Leveraging Smooth Attention Prior for Multi-Agent Trajectory Prediction

Multi-agent interactions are important to model for forecasting other agents' behaviors and trajectories. At a certain time, to forecast a reasonable future trajectory, each agent needs to pay attention to the interactions with only a small group of most relevant agents instead of unnecessarily paying attention to all the other agents. However, existing attention modeling works ignore that human attention in driving does not change rapidly, and may introduce fluctuating attention across time steps. In this paper, we formulate an attention model for multi-agent interactions based on a total variation temporal smoothness prior and propose a trajectory prediction architecture that leverages the knowledge of these attended interactions. We demonstrate how the total variation attention prior along with the new sequence prediction loss terms leads to smoother attention and more sample-efficient learning of multi-agent trajectory prediction, and show its advantages in terms of prediction accuracy by comparing it with the state-of-the-art approaches on both synthetic and naturalistic driving data. We demonstrate the performance of our algorithm for trajectory prediction on the INTERACTION dataset on our website.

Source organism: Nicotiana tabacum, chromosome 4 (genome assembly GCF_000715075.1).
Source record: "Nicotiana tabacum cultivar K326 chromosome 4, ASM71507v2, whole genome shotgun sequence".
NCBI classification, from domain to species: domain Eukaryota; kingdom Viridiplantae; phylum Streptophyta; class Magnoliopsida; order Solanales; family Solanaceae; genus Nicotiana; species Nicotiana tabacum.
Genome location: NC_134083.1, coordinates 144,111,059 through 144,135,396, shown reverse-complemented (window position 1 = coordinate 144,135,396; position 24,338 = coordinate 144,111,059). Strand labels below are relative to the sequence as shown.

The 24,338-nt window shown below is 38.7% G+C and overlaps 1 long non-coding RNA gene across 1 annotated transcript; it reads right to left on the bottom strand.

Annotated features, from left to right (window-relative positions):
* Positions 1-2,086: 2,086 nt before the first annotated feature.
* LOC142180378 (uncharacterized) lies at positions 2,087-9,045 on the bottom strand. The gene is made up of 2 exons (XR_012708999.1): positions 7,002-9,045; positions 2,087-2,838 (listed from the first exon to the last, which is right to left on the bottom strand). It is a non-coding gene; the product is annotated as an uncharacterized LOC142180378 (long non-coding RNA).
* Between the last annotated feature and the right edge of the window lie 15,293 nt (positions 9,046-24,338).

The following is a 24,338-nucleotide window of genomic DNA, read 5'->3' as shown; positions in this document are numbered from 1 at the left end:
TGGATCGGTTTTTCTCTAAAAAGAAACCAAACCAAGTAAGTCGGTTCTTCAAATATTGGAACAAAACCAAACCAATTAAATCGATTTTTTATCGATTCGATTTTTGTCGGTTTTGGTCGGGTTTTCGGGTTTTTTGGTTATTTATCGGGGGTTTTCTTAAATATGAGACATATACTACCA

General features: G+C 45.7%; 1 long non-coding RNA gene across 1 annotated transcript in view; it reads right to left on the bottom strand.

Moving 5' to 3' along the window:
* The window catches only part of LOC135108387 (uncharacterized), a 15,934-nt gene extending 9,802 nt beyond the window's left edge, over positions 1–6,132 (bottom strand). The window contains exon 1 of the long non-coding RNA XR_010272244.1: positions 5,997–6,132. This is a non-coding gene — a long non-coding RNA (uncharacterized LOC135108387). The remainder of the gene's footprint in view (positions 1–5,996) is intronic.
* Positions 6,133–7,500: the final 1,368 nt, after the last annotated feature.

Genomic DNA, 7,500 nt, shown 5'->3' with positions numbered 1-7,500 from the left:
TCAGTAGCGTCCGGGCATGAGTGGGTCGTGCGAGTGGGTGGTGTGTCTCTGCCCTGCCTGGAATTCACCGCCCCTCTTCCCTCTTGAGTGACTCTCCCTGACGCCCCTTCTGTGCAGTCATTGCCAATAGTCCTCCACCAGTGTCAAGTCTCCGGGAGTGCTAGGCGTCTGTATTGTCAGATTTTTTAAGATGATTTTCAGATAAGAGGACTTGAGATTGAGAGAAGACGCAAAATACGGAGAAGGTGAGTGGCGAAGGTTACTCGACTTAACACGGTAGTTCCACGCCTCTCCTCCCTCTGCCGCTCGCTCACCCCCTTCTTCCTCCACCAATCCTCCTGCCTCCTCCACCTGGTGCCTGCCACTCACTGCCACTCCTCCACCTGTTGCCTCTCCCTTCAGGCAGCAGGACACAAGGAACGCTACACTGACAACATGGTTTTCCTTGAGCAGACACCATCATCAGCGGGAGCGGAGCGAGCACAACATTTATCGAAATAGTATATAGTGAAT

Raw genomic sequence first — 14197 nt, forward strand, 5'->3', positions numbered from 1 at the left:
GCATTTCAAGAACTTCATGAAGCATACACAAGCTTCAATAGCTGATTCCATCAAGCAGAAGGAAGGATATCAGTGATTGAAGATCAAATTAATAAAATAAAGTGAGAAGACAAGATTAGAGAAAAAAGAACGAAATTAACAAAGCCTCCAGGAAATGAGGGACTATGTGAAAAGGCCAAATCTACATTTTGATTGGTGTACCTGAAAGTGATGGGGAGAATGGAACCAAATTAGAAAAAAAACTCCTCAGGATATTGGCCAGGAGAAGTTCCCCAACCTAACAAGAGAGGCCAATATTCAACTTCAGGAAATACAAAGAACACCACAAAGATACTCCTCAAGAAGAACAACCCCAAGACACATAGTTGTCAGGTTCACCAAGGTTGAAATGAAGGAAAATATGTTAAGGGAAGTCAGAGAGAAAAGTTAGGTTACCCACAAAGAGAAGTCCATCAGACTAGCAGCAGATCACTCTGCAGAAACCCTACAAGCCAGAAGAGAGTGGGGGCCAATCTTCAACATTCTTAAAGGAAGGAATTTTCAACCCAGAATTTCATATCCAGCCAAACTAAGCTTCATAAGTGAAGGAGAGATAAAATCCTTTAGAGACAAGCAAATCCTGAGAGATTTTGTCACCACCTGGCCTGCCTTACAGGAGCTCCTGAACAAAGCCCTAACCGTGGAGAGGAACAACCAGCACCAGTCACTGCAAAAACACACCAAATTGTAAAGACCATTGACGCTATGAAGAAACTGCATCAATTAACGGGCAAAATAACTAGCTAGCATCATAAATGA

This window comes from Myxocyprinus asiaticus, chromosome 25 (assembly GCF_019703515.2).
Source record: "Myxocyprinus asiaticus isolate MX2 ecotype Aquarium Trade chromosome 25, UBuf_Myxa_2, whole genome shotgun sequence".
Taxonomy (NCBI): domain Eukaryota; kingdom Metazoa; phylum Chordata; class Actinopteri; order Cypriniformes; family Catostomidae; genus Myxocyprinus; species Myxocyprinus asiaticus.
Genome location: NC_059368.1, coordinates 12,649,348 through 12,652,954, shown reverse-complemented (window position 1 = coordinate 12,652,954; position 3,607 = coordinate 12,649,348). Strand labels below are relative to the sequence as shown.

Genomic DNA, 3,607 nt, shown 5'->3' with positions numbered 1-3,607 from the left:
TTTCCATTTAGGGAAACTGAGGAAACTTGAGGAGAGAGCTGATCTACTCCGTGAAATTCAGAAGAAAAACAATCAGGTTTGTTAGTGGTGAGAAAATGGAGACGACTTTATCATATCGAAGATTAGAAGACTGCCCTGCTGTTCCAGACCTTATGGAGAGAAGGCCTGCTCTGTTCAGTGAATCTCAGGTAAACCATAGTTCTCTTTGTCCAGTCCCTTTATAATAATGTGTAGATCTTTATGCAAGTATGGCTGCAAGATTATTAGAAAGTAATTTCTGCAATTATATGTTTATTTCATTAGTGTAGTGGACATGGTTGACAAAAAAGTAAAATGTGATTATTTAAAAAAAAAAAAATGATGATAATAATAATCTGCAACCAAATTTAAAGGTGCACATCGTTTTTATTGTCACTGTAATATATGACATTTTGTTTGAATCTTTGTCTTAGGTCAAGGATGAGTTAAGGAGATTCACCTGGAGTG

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04/09/2019

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I Introduction

To navigate safely and efficiently in dense and complex traffic scenarios crowded by vehicles and pedestrians, it is crucial for autonomous vehicles or mobile robots to be socially compliant. This requires interacting with other agents and making decisions based on not only the observation of the environment, but also the behaviors of other agents. For example, you might decide to slow down if you see a vehicle aggressively taking over another vehicle in your rear view mirror. Hence, socially compliant navigation requires accurately forecasting future trajectories of the surrounding agents [lefevre2014survey, schwarting2019social]. However, this trajectory prediction problem can be challenging in complex traffic scenarios, as many agents might be interacting with each other.

Taking into account the interaction with all other agents for the goal of predicting an agent’s trajectory can be computationally intractable —such an approach may require too many training trajectories, far beyond the size of existing datasets [chang2019argoverse, houston2020one]. While part of this problem is remedied by parameter sharing between agents [bhattacharyya2018multi], an important observation is that humans can effectively coordinate with each other in such complex driving scenarios without reacting to all other agents at the same time [scalf2013competition]